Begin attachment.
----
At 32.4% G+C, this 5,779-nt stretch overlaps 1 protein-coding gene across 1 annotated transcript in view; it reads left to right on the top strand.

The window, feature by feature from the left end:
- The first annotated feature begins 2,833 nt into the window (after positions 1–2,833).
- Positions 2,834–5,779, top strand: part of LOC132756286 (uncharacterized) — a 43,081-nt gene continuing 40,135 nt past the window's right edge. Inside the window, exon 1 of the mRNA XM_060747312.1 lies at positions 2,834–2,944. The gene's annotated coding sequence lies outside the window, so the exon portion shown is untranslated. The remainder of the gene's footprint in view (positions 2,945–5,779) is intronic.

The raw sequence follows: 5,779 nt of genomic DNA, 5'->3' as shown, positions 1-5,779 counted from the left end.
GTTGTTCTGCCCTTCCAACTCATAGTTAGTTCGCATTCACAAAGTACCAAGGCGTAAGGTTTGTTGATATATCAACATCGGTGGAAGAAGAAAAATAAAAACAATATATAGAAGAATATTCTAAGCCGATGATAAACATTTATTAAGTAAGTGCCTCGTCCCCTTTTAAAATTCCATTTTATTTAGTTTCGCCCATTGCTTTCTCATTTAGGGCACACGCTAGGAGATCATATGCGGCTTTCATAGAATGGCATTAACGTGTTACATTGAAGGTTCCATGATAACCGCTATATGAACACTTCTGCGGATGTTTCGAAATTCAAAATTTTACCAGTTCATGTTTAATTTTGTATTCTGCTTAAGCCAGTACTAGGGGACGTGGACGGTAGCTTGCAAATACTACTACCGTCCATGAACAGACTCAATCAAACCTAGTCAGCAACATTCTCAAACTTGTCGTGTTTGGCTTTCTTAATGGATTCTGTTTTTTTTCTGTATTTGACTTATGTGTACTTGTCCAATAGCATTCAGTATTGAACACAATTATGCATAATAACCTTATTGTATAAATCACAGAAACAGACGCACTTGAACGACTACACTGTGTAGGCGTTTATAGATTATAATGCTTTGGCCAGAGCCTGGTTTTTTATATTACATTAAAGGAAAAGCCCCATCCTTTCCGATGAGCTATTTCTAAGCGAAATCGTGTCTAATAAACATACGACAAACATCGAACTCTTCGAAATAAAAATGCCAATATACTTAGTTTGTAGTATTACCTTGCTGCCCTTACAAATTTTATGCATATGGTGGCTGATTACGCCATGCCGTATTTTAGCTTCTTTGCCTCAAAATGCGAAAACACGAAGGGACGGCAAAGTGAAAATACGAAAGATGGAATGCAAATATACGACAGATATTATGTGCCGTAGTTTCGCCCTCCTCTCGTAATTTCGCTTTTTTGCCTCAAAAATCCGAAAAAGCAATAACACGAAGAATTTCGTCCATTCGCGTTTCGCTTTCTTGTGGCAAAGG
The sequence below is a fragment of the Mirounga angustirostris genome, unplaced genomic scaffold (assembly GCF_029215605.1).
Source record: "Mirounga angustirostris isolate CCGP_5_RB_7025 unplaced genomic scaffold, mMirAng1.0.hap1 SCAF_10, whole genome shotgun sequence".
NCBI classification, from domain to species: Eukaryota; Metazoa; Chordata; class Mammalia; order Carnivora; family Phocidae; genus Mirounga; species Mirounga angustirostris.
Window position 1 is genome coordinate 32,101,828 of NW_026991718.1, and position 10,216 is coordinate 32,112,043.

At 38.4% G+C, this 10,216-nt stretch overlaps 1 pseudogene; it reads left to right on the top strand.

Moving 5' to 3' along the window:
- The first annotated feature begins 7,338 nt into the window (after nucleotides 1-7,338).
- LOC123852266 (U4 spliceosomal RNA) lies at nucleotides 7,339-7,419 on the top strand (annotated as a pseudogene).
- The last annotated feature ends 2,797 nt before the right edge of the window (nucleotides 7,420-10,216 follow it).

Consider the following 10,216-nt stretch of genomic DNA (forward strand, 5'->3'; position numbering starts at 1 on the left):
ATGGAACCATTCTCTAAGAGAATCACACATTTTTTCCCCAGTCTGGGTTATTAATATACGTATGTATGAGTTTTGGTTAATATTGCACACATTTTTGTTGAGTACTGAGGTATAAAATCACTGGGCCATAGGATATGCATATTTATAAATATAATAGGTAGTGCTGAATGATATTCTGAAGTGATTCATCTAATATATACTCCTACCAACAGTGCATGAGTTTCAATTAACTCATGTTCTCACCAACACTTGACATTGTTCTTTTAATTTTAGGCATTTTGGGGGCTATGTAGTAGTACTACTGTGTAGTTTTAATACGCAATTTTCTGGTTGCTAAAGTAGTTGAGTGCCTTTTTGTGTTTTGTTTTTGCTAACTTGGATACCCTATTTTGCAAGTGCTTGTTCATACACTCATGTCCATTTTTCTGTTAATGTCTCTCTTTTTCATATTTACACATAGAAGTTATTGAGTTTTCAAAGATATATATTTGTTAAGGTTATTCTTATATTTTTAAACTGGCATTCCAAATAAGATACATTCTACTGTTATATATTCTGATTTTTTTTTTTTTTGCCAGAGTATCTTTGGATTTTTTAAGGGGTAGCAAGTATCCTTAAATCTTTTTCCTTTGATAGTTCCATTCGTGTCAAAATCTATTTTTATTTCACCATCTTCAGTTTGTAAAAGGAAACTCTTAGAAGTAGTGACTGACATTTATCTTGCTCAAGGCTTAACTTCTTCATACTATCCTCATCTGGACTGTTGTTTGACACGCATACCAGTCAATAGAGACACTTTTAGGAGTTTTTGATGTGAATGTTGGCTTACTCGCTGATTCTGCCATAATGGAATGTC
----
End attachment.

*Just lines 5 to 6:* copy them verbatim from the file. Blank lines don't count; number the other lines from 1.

The raw sequence follows: 5,779 nt of genomic DNA, 5'->3' as shown, positions 1-5,779 counted from the left end.
GTTGTTCTGCCCTTCCAACTCATAGTTAGTTCGCATTCACAAAGTACCAAGGCGTAAGGTTTGTTGATATATCAACATCGGTGGAAGAAGAAAAATAAAAACAATATATAGAAGAATATTCTAAGCCGATGATAAACATTTATTAAGTAAGTGCCTCGTCCCCTTTTAAAATTCCATTTTATTTAGTTTCGCCCATTGCTTTCTCATTTAGGGCACACGCTAGGAGATCATATGCGGCTTTCATAGAATGGCATTAACGTGTTACATTGAAGGTTCCATGATAACCGCTATATGAACACTTCTGCGGATGTTTCGAAATTCAAAATTTTACCAGTTCATGTTTAATTTTGTATTCTGCTTAAGCCAGTACTAGGGGACGTGGACGGTAGCTTGCAAATACTACTACCGTCCATGAACAGACTCAATCAAACCTAGTCAGCAACATTCTCAAACTTGTCGTGTTTGGCTTTCTTAATGGATTCTGTTTTTTTTCTGTATTTGACTTATGTGTACTTGTCCAATAGCATTCAGTATTGAACACAATTATGCATAATAACCTTATTGTATAAATCACAGAAACAGACGCACTTGAACGACTACACTGTGTAGGCGTTTATAGATTATAATGCTTTGGCCAGAGCCTGGTTTTTTATATTACATTAAAGGAAAAGCCCCATCCTTTCCGATGAGCTATTTCTAAGCGAAATCGTGTCTAATAAACATACGACAAACATCGAACTCTTCGAAATAAAAATGCCAATATACTTAGTTTGTAGTATTACCTTGCTGCCCTTACAAATTTTATGCATATGGTGGCTGATTACGCCATGCCGTATTTTAGCTTCTTTGCCTCAAAATGCGAAAACACGAAGGGACGGCAAAGTGAAAATACGAAAGATGGAATGCAAATATACGACAGATATTATGTGCCGTAGTTTCGCCCTCCTCTCGTAATTTCGCTTTTTTGCCTCAAAAATCCGAAAAAGCAATAACACGAAGAATTTCGTCCATTCGCGTTTCGCTTTCTTGTGGCAAAGG